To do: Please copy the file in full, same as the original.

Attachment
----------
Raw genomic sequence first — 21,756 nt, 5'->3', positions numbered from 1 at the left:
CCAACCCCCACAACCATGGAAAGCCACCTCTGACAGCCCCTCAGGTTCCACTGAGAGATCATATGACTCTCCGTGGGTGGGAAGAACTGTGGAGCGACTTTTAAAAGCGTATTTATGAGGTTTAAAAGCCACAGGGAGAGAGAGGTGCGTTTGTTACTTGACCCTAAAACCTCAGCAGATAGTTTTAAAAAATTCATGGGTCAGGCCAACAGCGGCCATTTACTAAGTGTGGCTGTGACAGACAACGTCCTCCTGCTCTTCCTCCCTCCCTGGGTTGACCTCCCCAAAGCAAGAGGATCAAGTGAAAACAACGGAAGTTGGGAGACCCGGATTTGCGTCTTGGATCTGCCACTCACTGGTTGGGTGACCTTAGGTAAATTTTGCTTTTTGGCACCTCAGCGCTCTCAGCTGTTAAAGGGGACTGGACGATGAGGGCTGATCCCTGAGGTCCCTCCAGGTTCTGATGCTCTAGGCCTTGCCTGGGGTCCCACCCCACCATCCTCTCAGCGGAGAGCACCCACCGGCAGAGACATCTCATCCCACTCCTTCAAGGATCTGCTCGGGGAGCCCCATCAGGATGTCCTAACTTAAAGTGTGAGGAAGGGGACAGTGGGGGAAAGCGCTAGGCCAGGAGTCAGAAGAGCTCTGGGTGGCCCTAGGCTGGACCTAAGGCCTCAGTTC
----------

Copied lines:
Raw genomic sequence first — 21,756 nt, 5'->3', positions numbered from 1 at the left:
CCAACCCCCACAACCATGGAAAGCCACCTCTGACAGCCCCTCAGGTTCCACTGAGAGATCATATGACTCTCCGTGGGTGGGAAGAACTGTGGAGCGACTTTTAAAAGCGTATTTATGAGGTTTAAAAGCCACAGGGAGAGAGAGGTGCGTTTGTTACTTGACCCTAAAACCTCAGCAGATAGTTTTAAAAAATTCATGGGTCAGGCCAACAGCGGCCATTTACTAAGTGTGGCTGTGACAGACAACGTCCTCCTGCTCTTCCTCCCTCCCTGGGTTGACCTCCCCAAAGCAAGAGGATCAAGTGAAAACAACGGAAGTTGGGAGACCCGGATTTGCGTCTTGGATCTGCCACTCACTGGTTGGGTGACCTTAGGTAAATTTTGCTTTTTGGCACCTCAGCGCTCTCAGCTGTTAAAGGGGACTGGACGATGAGGGCTGATCCCTGAGGTCCCTCCAGGTTCTGATGCTCTAGGCCTTGCCTGGGGTCCCACCCCACCATCCTCTCAGCGGAGAGCACCCACCGGCAGAGACATCTCATCCCACTCCTTCAAGGATCTGCTCGGGGAGCCCCATCAGGATGTCCTAACTTAAAGTGTGAGGAAGGGGACAGTGGGGGAAAGCGCTAGGCCAGGAGTCAGAAGAGCTCTGGGTGGCCCTAGGCTGGACCTAAGGCCTCAGTTC